Timeline Marches On

Bellows Center now open while retrospective hangs at Joslyn

Anne Meysenberg folds four sheets of paper at a time, and methodically stuffs them into envelopes. People at the midtown Omaha bar where she works periodically give her a curious look. One man asks her if she’s operating a satellite post office. But Meysenberg, director of the Kent Bellows Studio and Center for the Visual Arts, is, as she puts it, “multitasking.” She stuffs hundreds end-of-year donor appeal letters into envelopes, even though regular working hours are long gone. It’s something she does a lot of these days. 2010 was a big and busy year for Meysenberg and the Bellows Center. The foundation moved its operations this fall — a program that lets artistic high schools students create under the guidance of mentors drawn from Omaha’s creative class — from donated space in the Bemis Underground to the studio space once occupied by its namesake, the photorealist and Omaha native, Kent Bellows. The Joslyn Art Museum also opened the first major retrospective of Bellows’ work — a sweeping show that begins with his earliest works done around age 21 and closes with the final piece he made before his death in 2005. More than 70 works are in the show, including some this writer had never seen, though heard much about. The new location coupled with the major exhibition has pushed the center’s agenda to a new level, Meysenberg says. Many of its initial goals — creating a successful program for students, working with mentors, renovating the Leavenworth street studio — have been met. The future is wide open. *** Beyond Realism: The Works of Kent Bellows 1970-2005 is a sweeping look at a life’s work. More than 20 of Bellow’s riveting self portraits are exhibited together, along with commissioned portraits, a section of meticulously rendered nature drawings and his ever-present renderings of friends and family. The end of the show delves into the three completed pieces that were part of Bellows’ “Seven Deadly Sins” series that remained unfinished at the time of his death. The show is an excellent introduction to Bellows for those unfamiliar with him. For those who have seen his work, it’s a hit list of his most memorable pieces; some, like “Sarah Sleeping,” will long remain in this writer’s mind. Easily one of the best images in the show, “Sarah Sleeping” is a color portrait of Bellows’ stepdaughter, Sarah, reclining between white sheets. Her body is horizontal near the top of the piece, and the meticulously created sheets, done through the difficult media of pastel — are simply amazing. Also astounding are a series of landscape studies that focus on an open field, a stream and the trunk of an old tree. These drawings are so finely detailed it’s hard to imagine the time and steadiness of hand that must have been required. Texture is front and center here, but so is realism. The viewer can feel the air, sense the space and see each finely drawn blade of grass and patch of moss. It’s rather incredible. Small touches that still tie Bellows and his work to the center are visible in the Joslyn show; most notably, Bellows’ army green winter coat with a fur-trimmed hood. It’s visible in a number of the paintings, including one of the earliest pieces, a portrait of his studio. It can also be seen in one of the later pieces, a self-portrait where the artist has an angry visage. The coat hangs in the foyer of the newly renovated studio, on a hook near the door. *** Meysenberg says student artists now working in the space seem to realize where they’re working, and what it means. “Weston (Thompson, the studio’s education manager) said the students seem more serious in this space,” Meysenberg says. “I do notice they’re quieter than usual.” The Leavenworth street studio — which Bellows called the “Mahler Studio” after one of his favorite composers — is now home base to the education programs, but also to art openings for mentors and students, as well as community events, conversations and lectures. Meysenberg says the studio started with a clear plan, and now that many of those initial goals have been met, they’re in a particularly exciting moment. She says defining new goals and discovering what new communities the center can serve is in the future. “We’re excited to find our new role,” she says. One of the biggest assets the new space has, Meysenberg says, is people who want to be involved, whether through donating, mentoring or volunteering in other ways. Bellows was a mentor to many young artists. “A lot of the artists who looked to him as a mentor thought they were the only one,” Meysenberg says. “There were a lot, though. We want to continue that timeline. Continue that tradition.” Beyond Realism: The Works of Kent Bellows 1970-2005 continues at the Joslyn through Jan. 16, 2011. A closing event is Thursday, Jan. 13, at 6:30 p.m., with a gallery discussion, live music and a reception, free with regular museum admission. Learn more about the KBS volunteer programs, internships, workshops, tours and how to be a donor at kentbellows.org.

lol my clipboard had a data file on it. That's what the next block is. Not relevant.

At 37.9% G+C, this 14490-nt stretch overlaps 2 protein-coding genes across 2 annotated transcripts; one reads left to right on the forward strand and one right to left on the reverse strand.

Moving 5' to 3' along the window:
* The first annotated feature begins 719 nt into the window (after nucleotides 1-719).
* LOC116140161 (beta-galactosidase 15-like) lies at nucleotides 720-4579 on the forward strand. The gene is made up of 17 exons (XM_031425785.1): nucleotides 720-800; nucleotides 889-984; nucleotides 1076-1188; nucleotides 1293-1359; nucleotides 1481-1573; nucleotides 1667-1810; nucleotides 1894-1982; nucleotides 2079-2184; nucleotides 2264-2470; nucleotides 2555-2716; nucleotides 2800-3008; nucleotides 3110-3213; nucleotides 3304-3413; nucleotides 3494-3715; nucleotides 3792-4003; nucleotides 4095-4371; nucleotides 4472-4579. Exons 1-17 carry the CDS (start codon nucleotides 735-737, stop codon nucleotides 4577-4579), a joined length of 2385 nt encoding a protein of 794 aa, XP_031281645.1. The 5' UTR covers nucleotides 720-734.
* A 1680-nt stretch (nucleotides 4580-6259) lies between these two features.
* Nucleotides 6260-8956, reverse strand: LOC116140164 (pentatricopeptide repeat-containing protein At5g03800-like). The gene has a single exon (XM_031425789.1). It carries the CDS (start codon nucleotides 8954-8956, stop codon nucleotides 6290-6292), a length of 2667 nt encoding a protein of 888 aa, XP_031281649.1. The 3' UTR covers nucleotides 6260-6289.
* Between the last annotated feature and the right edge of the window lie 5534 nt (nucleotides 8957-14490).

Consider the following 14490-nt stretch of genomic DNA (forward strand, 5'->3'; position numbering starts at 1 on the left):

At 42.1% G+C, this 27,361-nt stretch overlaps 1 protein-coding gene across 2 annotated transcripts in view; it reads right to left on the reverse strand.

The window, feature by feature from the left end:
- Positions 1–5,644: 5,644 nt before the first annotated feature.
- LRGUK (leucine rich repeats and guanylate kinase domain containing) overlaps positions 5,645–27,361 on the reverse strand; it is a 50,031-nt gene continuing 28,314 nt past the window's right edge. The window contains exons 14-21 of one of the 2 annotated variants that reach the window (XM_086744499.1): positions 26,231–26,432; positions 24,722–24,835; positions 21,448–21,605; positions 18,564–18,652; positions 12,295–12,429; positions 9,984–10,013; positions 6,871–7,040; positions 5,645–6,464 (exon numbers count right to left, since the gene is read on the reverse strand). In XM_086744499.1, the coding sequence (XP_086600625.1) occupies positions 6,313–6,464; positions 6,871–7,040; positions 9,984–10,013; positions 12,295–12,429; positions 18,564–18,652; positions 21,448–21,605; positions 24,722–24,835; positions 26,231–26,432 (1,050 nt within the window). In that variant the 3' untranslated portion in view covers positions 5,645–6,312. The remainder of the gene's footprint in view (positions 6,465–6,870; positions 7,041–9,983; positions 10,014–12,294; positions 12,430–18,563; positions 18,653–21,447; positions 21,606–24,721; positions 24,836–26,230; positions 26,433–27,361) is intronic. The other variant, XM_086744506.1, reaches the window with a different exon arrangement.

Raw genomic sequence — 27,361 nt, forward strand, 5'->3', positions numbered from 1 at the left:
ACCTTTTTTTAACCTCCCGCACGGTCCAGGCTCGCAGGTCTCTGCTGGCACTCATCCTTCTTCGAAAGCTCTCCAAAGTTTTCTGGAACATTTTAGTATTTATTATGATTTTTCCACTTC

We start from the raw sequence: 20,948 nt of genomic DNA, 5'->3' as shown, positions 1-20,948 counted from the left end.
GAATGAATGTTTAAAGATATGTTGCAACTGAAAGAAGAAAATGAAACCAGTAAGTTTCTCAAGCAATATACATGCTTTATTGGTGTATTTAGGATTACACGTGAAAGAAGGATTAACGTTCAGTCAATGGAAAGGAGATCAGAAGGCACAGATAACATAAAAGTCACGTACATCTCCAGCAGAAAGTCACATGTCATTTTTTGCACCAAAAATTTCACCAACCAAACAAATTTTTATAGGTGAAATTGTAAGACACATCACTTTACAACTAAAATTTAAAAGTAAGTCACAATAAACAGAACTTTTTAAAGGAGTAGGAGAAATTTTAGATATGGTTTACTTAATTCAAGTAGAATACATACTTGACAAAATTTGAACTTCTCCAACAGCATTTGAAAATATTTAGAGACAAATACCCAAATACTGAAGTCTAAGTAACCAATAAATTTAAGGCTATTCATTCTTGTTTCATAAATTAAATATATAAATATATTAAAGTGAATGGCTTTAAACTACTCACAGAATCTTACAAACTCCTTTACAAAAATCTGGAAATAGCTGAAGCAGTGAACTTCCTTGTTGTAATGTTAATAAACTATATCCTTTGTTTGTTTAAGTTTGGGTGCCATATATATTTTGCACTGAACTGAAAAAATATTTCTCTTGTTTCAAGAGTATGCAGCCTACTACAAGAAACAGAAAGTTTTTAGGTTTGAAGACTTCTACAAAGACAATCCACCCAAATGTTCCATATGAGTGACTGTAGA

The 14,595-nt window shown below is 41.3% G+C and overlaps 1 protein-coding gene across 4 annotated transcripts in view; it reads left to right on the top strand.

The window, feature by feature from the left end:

posted at 06:03 pm
on Wednesday, November 24th, 2010

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